Puberty in dogs: What you should focus on This article is verified by a vet

Dogs react more emotionally to impulses during puberty.

Constantly testing the boundaries and challenging your authority – welcome to your dog's puberty phase! But hold your head up high: with these tips, you will get on with and train your dog better during its difficult and stressful puberty phase.

With dogs, the onset of puberty depends on the breed and the individual animal.

This stressful period begins some time after the puppy phase when all the milk teeth have fallen out and the 42 remaining teeth have emerged.The general rule is that smaller dog breeds enter this defiant age somewhat earlier (from around 6 months) than larger dog breeds (from around 12 months).

puppy playing ball
Adolescent dogs love discovering their environment without their owner.

How does puberty manifest itself in dogs?

Not just teenagers become rebellious and hard work during puberty – your dog will also show the same signs sooner or later. Typical signs are it suddenly showing other types of behaviour, forgetting commands it has learnt and testing all boundaries.

Once your dog enters puberty, its behaviour can suddenly change:

  • Your dog marks more frequently during walks.
  • It is quicker and easier to motivate your dog.
  • Although your dog has already learnt to cope with being alone, it will now howl when you leave the room or scratches at the doors.
  • Your dog appears more self-confident and explores its surroundings without paying attention to you.
  • It acts differently towards other dogs when playing compared to before, e.g. more dominant or more anxious.

What must I focus on with puberty in dogs?

If you don't want your dog going through puberty to walk all over you, clear rules are essential throughout its entire defiant phase. In order for this to work, everyone in the household like partners or children need to stick to the rules.

We will give you five important rules that you should fully adhere to during puberty:

  1. Show your dog that it can feel safe with you. In case of danger (e.g. aggressive leashed dogs), actively stand in front of your dog and keep calm.
  2. Always act as the leader of the pack.
  3. Reinforce previously learnt basic commands like sit, here, down and stay. Treats can be used to help too.
  4. Ensure that your dog has enough contact with fellow canines.
  5. Consciously build in rest periods so that your dog can get used to day-to-day situations later in the day.

If you have difficulties imposing your authority over your rebellious young dog, regularly attending a dog school or a professional dog trainer can help.

Interesting fact: Puberty in dogs is part of their adolescence. Whilst puberty ends with the onset of sexual maturity, adolescence lasts until the start of adulthood and reaching breeding maturity.

young dog training
Young dogs need to be raised with clear boundaries.

What happens in the body of dogs during puberty?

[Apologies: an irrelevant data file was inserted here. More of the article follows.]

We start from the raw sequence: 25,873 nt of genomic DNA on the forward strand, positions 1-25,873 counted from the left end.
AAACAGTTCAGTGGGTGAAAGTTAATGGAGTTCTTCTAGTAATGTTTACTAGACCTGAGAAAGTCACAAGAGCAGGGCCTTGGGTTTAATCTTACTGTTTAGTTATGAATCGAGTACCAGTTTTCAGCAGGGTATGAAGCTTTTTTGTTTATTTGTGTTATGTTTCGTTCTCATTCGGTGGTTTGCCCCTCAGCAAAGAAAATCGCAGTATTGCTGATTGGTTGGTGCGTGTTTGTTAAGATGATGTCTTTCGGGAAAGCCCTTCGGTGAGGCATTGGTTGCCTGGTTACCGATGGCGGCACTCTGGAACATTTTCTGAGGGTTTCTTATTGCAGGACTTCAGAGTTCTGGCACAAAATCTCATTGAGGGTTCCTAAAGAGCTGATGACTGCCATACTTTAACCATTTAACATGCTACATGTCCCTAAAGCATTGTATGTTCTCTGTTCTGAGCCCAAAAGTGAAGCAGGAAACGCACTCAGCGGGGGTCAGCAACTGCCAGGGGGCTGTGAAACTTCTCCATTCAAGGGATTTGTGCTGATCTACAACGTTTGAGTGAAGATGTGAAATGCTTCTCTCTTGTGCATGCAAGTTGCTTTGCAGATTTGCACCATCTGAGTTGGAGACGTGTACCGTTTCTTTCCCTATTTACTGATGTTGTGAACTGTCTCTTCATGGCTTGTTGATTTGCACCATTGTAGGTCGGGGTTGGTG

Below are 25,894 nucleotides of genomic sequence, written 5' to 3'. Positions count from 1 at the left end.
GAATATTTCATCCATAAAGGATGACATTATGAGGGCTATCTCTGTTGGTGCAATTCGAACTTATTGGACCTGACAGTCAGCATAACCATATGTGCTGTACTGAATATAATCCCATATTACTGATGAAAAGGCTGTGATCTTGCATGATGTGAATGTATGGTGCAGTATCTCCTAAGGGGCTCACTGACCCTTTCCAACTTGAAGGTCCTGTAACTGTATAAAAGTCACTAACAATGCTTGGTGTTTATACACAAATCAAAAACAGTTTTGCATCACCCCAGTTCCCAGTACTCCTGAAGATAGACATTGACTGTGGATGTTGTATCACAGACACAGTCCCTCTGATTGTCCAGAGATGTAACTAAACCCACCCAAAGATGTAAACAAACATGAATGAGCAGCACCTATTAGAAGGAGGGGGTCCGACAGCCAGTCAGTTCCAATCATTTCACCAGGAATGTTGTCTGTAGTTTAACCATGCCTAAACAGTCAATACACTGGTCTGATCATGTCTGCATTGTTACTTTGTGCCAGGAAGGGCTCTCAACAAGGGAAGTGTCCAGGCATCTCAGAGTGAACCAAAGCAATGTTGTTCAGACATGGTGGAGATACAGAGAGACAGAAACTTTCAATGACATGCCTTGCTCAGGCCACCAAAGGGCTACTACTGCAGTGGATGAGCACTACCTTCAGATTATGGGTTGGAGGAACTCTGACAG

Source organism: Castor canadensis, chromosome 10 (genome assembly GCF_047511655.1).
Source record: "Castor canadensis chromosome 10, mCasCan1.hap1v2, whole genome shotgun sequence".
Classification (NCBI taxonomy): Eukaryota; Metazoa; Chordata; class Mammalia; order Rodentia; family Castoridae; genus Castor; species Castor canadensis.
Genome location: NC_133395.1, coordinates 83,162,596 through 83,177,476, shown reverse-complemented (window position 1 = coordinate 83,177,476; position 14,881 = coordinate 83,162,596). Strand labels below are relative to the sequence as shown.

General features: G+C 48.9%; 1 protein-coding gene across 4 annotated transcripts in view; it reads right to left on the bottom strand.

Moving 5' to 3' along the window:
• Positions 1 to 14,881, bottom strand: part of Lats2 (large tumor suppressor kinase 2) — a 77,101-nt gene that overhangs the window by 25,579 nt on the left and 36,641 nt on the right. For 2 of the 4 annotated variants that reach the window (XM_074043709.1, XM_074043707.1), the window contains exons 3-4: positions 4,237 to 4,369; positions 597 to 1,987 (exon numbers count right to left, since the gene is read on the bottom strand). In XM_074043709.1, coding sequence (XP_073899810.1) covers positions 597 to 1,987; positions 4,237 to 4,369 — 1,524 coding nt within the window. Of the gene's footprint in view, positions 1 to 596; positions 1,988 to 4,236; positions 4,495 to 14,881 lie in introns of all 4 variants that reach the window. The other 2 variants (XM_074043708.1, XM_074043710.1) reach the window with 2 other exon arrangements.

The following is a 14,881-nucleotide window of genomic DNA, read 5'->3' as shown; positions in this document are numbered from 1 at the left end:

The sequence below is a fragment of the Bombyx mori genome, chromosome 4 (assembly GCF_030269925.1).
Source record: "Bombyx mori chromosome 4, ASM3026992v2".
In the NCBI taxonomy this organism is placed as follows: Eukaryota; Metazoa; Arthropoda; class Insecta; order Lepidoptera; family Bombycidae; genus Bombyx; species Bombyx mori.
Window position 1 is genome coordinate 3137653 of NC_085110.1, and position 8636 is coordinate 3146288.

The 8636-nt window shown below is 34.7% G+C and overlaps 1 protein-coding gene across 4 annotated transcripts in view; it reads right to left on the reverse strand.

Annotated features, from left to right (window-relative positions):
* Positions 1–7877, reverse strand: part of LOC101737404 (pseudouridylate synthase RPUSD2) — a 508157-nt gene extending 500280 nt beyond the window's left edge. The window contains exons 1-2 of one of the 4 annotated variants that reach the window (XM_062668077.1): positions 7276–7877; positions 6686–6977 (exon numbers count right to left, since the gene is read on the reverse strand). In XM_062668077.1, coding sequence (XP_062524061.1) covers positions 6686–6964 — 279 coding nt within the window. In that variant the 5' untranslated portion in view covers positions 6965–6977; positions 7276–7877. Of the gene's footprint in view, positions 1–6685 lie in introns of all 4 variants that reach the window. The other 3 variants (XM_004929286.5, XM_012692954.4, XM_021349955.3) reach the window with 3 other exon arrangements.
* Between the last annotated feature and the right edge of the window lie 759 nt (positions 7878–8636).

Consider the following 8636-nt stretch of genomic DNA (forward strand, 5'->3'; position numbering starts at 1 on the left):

After the puppy phase, the body starts to rearrange its hormone balance. The objective of hormonal change is to reach sexual maturity at the end of puberty.

Gonadotropin-releasing hormone (GnRH)

GnRH is formed in the brain and leads to previously functionless sexual organs becoming active. They start by forming their own sex hormones, which in turn influence the brain.

The sexual hormones from males (testosterone) and females (oestrogen and progesterone) cause the part of the brain responsible for emotions to grow and dogs to react more intensely to external stimuli.

In contrast, the functionality of the cerebral cortex decreases, which normally controls conscious and arbitrary behaviour. Dogs going through puberty therefore have worse impulse control than dogs that have already reached adulthood.

Cortisol

The concentration of the stress hormone cortisol formed in the adrenal cortex also increases in the blood during a dog's puberty phase. This is why your dog is suddenly stressed by loud noises like car horns, although it had no problems with them as a puppy.

Dopamine

Although the amount of the wellbeing hormone dopamine isn't increased, the amount of responsible receptors in the brain does. As a vital neurotransmitter, it is normally responsible for positively associating experiences. Since it has an increased influence on a dog's brain during puberty, it is easier to stimulate its reward system with treats or praise, for instance.

Our most helpful articles
5 min

Gentle Training: Leaving your Puppy On Its Own

Being particularly social animals, dogs love the company of their pack. Nevertheless, every adult dog should be capable of staying on its own for short periods of time. This will need to be trained early on in life, as a fully-grown dog that has never been left alone will struggle to adapt.

10 min

“Help, my dog is destroying everything!”

Shoes, cables, phones, felt-tip pens, sofas, carpets or waste bins – nothing seems to be safe from the destructiveness of some dogs. Within a very short space of time, wild dogs can turn a home and all its furnishings upside down. But why do some dogs have destructive tendencies and how can they move away from this behaviour?

9 min

Rescue dog from abroad

Are you thinking about adopting a rescue dog from abroad? Maybe you’ve met a ‘Rommie’ rescue dog out on a walk and become curious about what the adoption process entails? Many dogs from overseas have found loving homes in the UK. But dogs with a background of living on the street and in public dog shelters have different needs to the average UK rescue dog. This guest post from our friends over at Oakwood Dog Rescue outlines some essential information for future adopters. From advice on the best way to find your new canine pal, to tips on how to help your rescue settle in at home. To view all the super dogs currently available for adoption at Oakwood, pay a visit to their website or facebook page.